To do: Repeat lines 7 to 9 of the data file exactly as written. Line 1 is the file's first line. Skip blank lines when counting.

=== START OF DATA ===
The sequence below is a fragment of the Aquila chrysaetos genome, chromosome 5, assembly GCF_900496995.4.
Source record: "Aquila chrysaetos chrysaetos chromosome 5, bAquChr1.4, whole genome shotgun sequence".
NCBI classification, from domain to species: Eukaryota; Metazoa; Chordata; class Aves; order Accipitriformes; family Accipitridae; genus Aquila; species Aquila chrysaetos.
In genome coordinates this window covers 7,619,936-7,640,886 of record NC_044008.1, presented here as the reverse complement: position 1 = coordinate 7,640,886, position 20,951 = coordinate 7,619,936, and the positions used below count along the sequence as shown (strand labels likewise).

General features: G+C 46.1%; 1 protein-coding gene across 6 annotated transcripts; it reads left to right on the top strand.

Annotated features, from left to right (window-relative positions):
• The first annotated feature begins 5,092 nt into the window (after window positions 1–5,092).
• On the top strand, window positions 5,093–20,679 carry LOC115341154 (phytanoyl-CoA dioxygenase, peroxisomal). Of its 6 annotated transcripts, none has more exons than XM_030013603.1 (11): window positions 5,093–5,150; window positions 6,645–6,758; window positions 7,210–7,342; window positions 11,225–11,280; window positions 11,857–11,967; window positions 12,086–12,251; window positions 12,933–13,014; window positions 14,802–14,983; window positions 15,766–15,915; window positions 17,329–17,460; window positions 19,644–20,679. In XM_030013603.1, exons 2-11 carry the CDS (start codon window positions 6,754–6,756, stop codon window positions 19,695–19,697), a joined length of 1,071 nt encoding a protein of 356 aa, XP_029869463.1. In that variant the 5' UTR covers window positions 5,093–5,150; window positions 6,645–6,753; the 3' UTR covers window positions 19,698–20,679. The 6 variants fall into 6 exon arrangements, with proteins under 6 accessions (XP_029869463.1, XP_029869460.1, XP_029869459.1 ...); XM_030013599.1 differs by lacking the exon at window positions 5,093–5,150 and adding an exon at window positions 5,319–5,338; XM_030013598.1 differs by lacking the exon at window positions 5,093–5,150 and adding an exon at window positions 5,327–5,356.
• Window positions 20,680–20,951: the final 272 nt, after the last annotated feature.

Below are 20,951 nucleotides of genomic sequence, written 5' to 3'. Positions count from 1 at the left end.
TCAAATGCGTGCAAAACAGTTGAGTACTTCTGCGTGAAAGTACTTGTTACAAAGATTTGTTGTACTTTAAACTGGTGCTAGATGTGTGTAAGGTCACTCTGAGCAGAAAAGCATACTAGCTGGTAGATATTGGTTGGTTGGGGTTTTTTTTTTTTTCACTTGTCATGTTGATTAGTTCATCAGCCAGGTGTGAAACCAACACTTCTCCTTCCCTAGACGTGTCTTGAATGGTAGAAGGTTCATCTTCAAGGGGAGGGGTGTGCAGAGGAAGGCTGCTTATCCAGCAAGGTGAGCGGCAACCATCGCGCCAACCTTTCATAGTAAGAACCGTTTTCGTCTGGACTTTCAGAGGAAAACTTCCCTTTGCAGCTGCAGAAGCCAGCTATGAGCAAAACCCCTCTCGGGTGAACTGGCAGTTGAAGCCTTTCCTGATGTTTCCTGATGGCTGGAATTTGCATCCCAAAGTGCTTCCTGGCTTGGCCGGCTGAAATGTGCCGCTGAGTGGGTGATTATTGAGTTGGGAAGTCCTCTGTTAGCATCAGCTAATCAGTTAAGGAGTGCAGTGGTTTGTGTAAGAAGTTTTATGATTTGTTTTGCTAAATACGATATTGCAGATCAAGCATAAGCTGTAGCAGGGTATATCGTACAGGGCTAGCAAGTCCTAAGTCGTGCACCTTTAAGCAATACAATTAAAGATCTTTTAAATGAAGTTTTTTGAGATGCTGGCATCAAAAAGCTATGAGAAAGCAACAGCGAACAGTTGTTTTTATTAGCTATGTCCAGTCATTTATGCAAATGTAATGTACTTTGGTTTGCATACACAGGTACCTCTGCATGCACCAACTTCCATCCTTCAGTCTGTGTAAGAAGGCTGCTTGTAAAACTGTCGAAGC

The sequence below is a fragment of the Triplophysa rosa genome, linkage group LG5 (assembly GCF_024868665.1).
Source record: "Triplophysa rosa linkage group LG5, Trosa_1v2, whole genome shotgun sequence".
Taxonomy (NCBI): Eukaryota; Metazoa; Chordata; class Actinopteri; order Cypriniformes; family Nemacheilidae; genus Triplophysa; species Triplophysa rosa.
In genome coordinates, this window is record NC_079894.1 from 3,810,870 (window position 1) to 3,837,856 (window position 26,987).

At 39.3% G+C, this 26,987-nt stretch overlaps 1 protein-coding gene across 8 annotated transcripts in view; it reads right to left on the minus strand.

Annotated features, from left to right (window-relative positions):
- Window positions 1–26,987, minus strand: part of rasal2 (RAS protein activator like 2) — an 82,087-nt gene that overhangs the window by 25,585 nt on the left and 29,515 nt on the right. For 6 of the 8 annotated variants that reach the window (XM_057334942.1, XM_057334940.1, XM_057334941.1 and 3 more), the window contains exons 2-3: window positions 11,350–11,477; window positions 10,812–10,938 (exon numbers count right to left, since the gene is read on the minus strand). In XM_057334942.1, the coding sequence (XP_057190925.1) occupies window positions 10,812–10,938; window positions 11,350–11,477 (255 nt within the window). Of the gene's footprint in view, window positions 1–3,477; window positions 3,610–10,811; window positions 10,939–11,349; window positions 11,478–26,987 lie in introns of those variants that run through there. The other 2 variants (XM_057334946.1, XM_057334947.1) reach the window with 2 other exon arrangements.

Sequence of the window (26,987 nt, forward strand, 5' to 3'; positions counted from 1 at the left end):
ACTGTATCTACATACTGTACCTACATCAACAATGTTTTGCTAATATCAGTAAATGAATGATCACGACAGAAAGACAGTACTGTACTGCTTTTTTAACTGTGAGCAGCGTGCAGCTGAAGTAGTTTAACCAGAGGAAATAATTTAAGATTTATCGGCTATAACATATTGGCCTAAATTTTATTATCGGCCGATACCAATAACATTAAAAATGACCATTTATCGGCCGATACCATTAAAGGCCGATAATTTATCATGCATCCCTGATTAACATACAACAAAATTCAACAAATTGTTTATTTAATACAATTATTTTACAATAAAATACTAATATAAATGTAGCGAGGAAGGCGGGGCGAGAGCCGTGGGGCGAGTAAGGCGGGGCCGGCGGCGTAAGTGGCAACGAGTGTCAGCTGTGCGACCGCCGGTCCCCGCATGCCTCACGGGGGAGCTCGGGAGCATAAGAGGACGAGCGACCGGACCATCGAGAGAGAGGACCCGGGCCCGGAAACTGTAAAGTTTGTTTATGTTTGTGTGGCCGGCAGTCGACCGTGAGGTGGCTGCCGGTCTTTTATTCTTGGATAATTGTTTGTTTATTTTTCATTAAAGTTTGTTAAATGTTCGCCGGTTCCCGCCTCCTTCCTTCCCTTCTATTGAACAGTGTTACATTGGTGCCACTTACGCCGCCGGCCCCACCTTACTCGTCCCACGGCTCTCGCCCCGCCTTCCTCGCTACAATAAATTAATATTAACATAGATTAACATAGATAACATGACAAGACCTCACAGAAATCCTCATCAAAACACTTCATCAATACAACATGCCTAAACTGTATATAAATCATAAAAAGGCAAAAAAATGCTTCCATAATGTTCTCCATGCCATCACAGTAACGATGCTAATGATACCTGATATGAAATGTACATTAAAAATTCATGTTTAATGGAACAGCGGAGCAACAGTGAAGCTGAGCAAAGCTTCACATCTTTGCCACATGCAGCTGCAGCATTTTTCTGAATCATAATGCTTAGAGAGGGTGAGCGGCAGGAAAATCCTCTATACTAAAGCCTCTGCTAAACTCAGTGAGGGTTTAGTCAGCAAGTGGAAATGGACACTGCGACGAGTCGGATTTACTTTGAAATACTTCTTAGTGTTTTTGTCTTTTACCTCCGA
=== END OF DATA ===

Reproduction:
• The first annotated feature begins 5,092 nt into the window (after window positions 1–5,092).
• On the top strand, window positions 5,093–20,679 carry LOC115341154 (phytanoyl-CoA dioxygenase, peroxisomal). Of its 6 annotated transcripts, none has more exons than XM_030013603.1 (11): window positions 5,093–5,150; window positions 6,645–6,758; window positions 7,210–7,342; window positions 11,225–11,280; window positions 11,857–11,967; window positions 12,086–12,251; window positions 12,933–13,014; window positions 14,802–14,983; window positions 15,766–15,915; window positions 17,329–17,460; window positions 19,644–20,679. In XM_030013603.1, exons 2-11 carry the CDS (start codon window positions 6,754–6,756, stop codon window positions 19,695–19,697), a joined length of 1,071 nt encoding a protein of 356 aa, XP_029869463.1. In that variant the 5' UTR covers window positions 5,093–5,150; window positions 6,645–6,753; the 3' UTR covers window positions 19,698–20,679. The 6 variants fall into 6 exon arrangements, with proteins under 6 accessions (XP_029869463.1, XP_029869460.1, XP_029869459.1 ...); XM_030013599.1 differs by lacking the exon at window positions 5,093–5,150 and adding an exon at window positions 5,319–5,338; XM_030013598.1 differs by lacking the exon at window positions 5,093–5,150 and adding an exon at window positions 5,327–5,356.
• Window positions 20,680–20,951: the final 272 nt, after the last annotated feature.